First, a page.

The example you are looking for is in EVERY open source project - no open source project can allow you to retain copyright or ownership rights to the code you contribute. If it would, it would not be open source.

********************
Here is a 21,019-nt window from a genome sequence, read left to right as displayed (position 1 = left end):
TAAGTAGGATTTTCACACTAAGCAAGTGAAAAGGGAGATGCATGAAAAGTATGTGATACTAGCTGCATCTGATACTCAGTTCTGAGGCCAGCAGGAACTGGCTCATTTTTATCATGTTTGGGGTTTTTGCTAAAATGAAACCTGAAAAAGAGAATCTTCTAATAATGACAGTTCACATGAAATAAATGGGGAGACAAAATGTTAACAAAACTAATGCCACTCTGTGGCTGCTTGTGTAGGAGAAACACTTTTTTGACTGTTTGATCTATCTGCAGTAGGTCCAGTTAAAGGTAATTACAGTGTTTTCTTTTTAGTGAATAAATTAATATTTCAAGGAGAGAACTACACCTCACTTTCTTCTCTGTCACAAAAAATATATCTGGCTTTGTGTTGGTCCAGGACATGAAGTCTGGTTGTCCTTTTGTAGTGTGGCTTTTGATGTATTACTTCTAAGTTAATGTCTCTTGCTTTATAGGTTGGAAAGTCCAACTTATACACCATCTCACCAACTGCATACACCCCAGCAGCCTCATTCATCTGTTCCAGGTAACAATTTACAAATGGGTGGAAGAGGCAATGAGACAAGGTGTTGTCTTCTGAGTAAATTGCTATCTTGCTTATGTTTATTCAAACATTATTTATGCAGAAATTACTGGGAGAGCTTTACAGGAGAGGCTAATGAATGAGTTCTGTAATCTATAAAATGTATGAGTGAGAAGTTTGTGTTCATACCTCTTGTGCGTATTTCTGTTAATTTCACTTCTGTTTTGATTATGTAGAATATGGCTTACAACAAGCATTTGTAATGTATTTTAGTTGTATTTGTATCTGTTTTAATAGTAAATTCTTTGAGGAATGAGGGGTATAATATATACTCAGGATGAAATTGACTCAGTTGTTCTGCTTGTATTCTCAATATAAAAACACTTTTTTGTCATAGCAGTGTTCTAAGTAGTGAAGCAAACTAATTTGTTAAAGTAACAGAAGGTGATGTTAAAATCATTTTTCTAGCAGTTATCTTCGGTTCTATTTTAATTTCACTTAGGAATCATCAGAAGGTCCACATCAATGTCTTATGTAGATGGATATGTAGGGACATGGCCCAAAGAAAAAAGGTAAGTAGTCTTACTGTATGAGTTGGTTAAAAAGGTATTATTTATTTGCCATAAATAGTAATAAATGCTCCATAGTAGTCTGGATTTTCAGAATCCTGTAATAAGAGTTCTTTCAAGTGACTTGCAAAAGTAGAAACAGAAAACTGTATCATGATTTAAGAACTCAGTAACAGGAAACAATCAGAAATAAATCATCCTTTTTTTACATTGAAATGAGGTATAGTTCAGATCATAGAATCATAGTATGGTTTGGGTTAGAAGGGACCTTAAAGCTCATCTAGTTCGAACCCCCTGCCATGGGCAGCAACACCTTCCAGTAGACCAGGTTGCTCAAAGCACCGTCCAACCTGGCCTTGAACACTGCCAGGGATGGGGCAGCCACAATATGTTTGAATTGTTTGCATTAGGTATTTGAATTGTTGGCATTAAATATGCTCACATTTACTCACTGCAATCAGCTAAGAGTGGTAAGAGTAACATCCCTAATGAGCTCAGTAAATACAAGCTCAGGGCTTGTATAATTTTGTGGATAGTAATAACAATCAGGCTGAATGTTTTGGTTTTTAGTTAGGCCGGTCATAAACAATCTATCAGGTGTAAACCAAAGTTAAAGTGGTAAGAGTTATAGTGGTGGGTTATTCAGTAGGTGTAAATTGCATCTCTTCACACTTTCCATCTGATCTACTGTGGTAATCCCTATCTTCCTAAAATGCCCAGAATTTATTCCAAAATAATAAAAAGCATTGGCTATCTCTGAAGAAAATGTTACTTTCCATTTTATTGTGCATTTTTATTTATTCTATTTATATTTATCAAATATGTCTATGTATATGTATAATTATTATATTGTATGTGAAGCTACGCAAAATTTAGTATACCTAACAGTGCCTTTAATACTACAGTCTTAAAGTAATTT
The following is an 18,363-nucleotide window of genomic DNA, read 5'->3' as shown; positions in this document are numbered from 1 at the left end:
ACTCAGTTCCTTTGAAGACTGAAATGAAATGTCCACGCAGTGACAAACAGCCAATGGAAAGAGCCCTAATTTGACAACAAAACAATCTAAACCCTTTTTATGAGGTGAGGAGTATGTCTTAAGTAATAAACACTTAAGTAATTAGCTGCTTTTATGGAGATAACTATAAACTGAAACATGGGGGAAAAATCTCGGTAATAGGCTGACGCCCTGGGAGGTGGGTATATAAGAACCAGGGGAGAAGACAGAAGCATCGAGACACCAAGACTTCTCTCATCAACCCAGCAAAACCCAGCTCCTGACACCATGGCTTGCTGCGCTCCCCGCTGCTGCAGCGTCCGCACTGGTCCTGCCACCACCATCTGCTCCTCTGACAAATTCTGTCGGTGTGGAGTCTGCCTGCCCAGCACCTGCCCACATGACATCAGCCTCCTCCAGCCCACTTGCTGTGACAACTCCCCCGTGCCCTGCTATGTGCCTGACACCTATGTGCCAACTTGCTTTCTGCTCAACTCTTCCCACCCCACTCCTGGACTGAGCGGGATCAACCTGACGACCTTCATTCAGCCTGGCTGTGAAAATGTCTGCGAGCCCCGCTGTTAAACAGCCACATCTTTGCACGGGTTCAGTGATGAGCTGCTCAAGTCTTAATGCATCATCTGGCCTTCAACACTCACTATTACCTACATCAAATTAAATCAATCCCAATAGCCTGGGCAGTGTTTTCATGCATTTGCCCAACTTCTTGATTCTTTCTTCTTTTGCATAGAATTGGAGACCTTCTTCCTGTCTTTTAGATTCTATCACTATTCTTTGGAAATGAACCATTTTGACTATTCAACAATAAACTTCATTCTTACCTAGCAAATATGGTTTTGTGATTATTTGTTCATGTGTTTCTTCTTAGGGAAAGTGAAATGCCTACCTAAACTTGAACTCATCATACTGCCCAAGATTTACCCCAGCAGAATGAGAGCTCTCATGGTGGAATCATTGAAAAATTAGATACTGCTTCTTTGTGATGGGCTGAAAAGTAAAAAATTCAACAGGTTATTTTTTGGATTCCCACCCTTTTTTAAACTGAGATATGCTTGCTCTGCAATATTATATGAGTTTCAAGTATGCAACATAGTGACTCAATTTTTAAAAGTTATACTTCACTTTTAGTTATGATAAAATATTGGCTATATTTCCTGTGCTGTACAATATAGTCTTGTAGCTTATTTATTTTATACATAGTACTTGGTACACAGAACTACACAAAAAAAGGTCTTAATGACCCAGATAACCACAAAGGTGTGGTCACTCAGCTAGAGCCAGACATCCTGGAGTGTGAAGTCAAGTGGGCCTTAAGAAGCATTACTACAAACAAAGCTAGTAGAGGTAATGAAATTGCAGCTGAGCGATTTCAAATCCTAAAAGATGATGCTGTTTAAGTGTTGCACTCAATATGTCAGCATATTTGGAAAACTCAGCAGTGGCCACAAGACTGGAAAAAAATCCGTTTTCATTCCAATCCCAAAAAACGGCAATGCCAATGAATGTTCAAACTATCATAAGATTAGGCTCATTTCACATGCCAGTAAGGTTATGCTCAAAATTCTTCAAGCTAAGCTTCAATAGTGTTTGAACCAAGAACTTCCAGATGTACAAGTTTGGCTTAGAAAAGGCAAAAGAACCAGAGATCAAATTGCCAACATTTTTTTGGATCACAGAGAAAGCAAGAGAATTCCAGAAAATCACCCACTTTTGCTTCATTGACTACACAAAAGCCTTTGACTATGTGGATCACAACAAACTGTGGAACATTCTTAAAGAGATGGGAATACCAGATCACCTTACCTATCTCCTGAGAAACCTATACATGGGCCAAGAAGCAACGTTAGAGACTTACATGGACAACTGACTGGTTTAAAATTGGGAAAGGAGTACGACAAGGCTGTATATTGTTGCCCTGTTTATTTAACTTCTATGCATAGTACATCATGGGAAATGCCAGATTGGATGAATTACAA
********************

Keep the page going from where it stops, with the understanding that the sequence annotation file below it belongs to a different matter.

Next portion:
When you contribute code, you transfer your ownership and copyright rights to the project, period end of story. Which is why you can't put the author or copyright notices on the code as you propose. VMWare owns SpringSource, which understands this - so if you are having trouble convincing people within your immediate team that this is how it's done, I recommend you get them in touch with the SpringSource folks. For the list, just think of any open source project you've ever used or could use: - Spring/Grails/Hyperic - Apache Tomcat - Jetty - Glassfish - Eclipse - Terracotta/Ehcache/Quartz - JBoss - Linux etc. On Fri, Aug 27, 2010 at 6:33 AM, Vishal K <vishalm...@gmail.com> wrote: > Hi Henry, > > I will check with them. Can you point me to the other open source projects > that you are referring to? Thanks. > > -Vishal > > On Thu, Aug 26, 2010 at 6:19 PM, Henry Robinson <he...@cloudera.com> > wrote: > > > Hi Vishal - > > > > I'm afraid we don't allow author or copyright information in source > > files. Putting > > one's own copyright notice is against Apache policy (and we are guided by > > the rules of the ASF). The SVN logs will keep track of ownership details, > > but it's not at all clear what copyright notices even mean once you have > > granted license to the ASF by virtue of submitting your patch. To avoid > any > > confusion, we just disallow author specific information in the source. > > > > I hope you can find some compromise with your legal department - I'm > pretty > > sure I know of other contributions from VMWare employees to open source > > projects that don't have this restriction, so I'm hopeful that you can > > resolve this issue. > > > > Best, > > Henry > > > > > > On 26 August 2010 14:58, Vishal K <vishalm...@gmail.com> wrote: > > > > > Hi All, > > > > > > I work for VMware. My company tells me that any contirubtion that I > make > > to > > > ZK needs to have a line saying "Copyright [year of creation - year of > > last > > > modification] VMware, Inc. All Rights Reserved". > > > If portions of a file are modified, then I could identify only those > > > portions of the file, if needed. No change to license is required. > > > > > > Needless to say, I am personally ok to make contirbutions without any > > such > > > notices. What is ZK's policy on this? What would be a good solution in > > this > > > case satisfyigng both the parties (ZK and my company's legal dept.)? > > > Thanks. > > > -Vishal > > > > > > > > > > > -- > > Henry Robinson > > Software Engineer > > Cloudera > > 415-994-6679 > > >